Rory Primrose

Learn from my mistakes, you don't have time to make them yourself

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How much do I love the yield statement?

Quite simply, a lot. The yield statement seems to be such a simple part of C# yet it can provide such amazing power (being delayed enumeration). Outside of that power however, it can provide beautiful simplicity.

Take the following abstract class for example:

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Configuring a TFS 2010 build agent to compile SharePoint 2010 projects

I’ve been doing several TFS consulting gigs over the last couple of years. The one thing that keeps popping up is the requirement to build several types of platforms using TeamBuild/TFSBuild. My preference is to isolate build agents and their customisations. This means for example that I have a mix of build agents like the following:

  • Standard (full VS install + any common additions - WiX for example)
  • SharePoint
  • BizTalk

Tagging the build agents and configuring the build definitions for those tags then allows the build to be directed to the correct build agent.

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Integration testing with Azure development storage

I’ve been working on some classes that write data to Azure table storage. These classes of course need to be tested. Unfortunately the development fabric only spins up when you F5 an Azure project. This is a little problematic when the execution is from a unit test framework.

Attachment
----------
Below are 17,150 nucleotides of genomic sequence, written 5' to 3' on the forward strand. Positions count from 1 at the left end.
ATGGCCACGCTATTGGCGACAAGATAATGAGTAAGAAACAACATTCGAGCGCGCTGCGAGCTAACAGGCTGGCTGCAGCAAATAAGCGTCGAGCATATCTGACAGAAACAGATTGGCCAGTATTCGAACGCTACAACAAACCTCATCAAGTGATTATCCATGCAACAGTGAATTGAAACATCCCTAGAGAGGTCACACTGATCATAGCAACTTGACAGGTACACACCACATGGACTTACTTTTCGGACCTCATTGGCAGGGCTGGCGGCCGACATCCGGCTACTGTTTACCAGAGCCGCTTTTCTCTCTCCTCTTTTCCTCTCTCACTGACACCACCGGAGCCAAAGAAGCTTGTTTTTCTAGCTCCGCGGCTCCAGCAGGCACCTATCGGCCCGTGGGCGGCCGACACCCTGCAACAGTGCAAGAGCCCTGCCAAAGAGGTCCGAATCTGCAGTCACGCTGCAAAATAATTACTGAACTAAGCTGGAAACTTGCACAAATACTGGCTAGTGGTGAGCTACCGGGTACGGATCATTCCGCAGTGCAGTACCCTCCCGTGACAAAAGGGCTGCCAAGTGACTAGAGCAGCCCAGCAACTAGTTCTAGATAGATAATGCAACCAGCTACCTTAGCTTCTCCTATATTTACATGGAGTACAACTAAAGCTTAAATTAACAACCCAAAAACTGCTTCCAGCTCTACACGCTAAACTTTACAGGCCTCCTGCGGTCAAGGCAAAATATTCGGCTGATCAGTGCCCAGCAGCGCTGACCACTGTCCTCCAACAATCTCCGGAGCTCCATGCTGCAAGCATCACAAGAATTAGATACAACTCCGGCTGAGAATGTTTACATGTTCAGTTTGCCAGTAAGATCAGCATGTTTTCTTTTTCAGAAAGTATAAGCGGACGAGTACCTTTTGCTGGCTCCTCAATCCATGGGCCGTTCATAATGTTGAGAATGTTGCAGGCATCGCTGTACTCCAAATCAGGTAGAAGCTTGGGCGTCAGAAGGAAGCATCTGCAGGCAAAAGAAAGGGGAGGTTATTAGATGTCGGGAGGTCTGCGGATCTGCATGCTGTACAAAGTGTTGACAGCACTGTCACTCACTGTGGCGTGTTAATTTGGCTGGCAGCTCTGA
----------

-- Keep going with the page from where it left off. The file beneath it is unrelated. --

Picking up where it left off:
Some quick searching brought up this post which provides 99% of the answer. The only hiccup with this solution is that it is targeting the 1.0 version of the Azure SDK. I have updated this code to work with the 1.6 version of the SDK.

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Performance Testing a Load Test

Running a load test in Visual Studio is a great way to put your code under stress. The problem is that once you have identified that there is a potential performance issue, how do you then narrow it down to particular methods in your code base. Using a Performance Session is great for this.

The problem is that Visual Studio does not provide out of the box support for running a performance session against a load test. There is a reasonably easy workaround though. Any other profiling tool will also work using the same technique. The trick is to get the performance session to manually profile mstest.exe as it runs the load test.

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Movember - Please donate

It’s not often that I post something personal on this blog. Movember is an important cause so I’ll make an exception.

It’s Movember and time to focus on men’s health. To show my commitment, I’m donating my face to the cause by growing a moustache for the entire month of November, and need your support. My Mo will spark conversations, and no doubt generate some laughs; all in the name of raising vital awareness and funds for prostate cancer and male depression.

Why am I so passionate about men’s health?

  • 1 in 9 men will be diagnosed with prostate cancer in their lifetime
  • This year 20,000 new cases of the disease will be diagnosed
  • 1 in 8 men will experience depression in their lifetime

I’m asking you to support my Movember campaign by making a donation by either:

  • Donating online at:
  • Writing a cheque payable to ‘Movember’, referencing my Registration ID: 2443216 and mailing it to: Movember, PO Box 60, East Melbourne, VIC, 8002, Australia

If you’d like to find out more about the type of work you’d be helping to fund by supporting Movember, take a look at the Programs We Fund section on the Movember website:

Thank you in advance for supporting my efforts to change the face of men’s health.

Rory Primrose